European Journal of Cancer 2018 February [Epub ahead of print] [Link]
Star P, Goodwin A, Kapoor R, Conway RM, Long GV, Scolyer RA, Guitera P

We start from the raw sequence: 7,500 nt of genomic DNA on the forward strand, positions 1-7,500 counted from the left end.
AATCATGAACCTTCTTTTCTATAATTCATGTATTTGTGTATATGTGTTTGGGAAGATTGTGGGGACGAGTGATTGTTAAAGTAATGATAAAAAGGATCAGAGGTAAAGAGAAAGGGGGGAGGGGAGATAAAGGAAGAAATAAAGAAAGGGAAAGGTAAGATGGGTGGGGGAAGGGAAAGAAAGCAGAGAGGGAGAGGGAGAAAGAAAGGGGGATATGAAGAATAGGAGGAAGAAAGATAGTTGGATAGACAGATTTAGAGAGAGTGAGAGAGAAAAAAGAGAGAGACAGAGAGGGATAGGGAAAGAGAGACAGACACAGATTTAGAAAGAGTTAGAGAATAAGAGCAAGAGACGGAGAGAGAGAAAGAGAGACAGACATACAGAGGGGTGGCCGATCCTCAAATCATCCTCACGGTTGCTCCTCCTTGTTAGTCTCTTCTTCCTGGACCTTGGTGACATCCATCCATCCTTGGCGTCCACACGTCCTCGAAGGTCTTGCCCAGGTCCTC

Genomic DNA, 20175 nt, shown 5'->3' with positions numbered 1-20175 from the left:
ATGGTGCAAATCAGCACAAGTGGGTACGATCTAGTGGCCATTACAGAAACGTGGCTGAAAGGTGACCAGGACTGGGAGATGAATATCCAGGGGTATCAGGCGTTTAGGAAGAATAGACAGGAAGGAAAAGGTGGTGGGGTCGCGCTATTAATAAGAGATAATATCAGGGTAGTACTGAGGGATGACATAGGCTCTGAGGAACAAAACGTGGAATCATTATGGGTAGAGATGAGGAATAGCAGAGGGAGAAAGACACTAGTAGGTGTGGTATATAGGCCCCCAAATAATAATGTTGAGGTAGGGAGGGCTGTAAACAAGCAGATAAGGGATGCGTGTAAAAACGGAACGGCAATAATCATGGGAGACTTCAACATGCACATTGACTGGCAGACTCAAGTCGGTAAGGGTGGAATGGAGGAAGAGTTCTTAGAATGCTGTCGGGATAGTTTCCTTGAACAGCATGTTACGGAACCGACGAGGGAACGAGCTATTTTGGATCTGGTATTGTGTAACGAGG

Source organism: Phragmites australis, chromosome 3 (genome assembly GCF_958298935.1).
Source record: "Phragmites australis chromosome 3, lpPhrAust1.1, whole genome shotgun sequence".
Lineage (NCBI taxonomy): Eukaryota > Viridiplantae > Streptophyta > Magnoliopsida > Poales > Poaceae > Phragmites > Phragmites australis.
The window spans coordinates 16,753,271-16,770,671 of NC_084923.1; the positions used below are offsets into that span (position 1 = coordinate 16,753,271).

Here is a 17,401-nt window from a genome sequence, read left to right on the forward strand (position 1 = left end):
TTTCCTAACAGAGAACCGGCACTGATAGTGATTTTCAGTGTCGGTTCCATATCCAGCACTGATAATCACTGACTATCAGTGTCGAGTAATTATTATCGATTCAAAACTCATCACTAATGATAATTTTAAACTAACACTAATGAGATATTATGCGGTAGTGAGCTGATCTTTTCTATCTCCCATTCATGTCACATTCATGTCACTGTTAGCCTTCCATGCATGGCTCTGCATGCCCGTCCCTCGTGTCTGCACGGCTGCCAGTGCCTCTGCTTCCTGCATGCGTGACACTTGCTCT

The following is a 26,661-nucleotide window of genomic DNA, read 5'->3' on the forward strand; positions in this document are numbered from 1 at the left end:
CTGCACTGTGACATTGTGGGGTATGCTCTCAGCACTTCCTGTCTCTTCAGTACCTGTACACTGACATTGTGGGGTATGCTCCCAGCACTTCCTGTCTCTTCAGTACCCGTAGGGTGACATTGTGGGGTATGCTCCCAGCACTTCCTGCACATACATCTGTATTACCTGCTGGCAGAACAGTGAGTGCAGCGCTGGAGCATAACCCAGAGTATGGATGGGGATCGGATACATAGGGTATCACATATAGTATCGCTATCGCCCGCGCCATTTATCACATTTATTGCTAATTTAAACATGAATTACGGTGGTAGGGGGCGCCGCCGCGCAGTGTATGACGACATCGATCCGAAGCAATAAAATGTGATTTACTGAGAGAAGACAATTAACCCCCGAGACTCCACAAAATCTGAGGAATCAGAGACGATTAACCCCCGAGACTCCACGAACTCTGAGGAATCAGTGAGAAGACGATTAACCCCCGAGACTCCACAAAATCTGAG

The germline BAP1 (BRCA1-associated protein-1) mutation and associated cancer pre-disposition syndrome was first described in 2011. Since then, physicians have considered this diagnosis for patients with a characteristic personal or family history of BAP1-associated tumours (mainly uveal and cutaneous melanoma, pleural/peritoneal mesothelioma, renal cell carcinoma and BAP1-deficient melanocytic lesions). However, a positive germline BAP1 mutation detection creates significant uncertainty in terms of appropriate cancer surveillance. A number of groups have proposed surveillance plans but important management dilemmas remain unresolved. The lifetime risk of developing cancer is not known and it is not clear if surveillance would lead to detecting cancer at an earlier stage or change survival outcomes. A consensus monitoring strategy was initially proposed at the Melanoma Institute Australia Melanoma Multidisciplinary Team meeting and later discussed with specialists in the field of cancer genetics, pathology, radiology, medical oncology, ophthalmology and dermatology. The objectives were to facilitate early diagnosis, incorporating where possible, clinically based and low/non-ionising radiation imaging modalities, applying the principles of a good screening test and a multidisciplinary focus.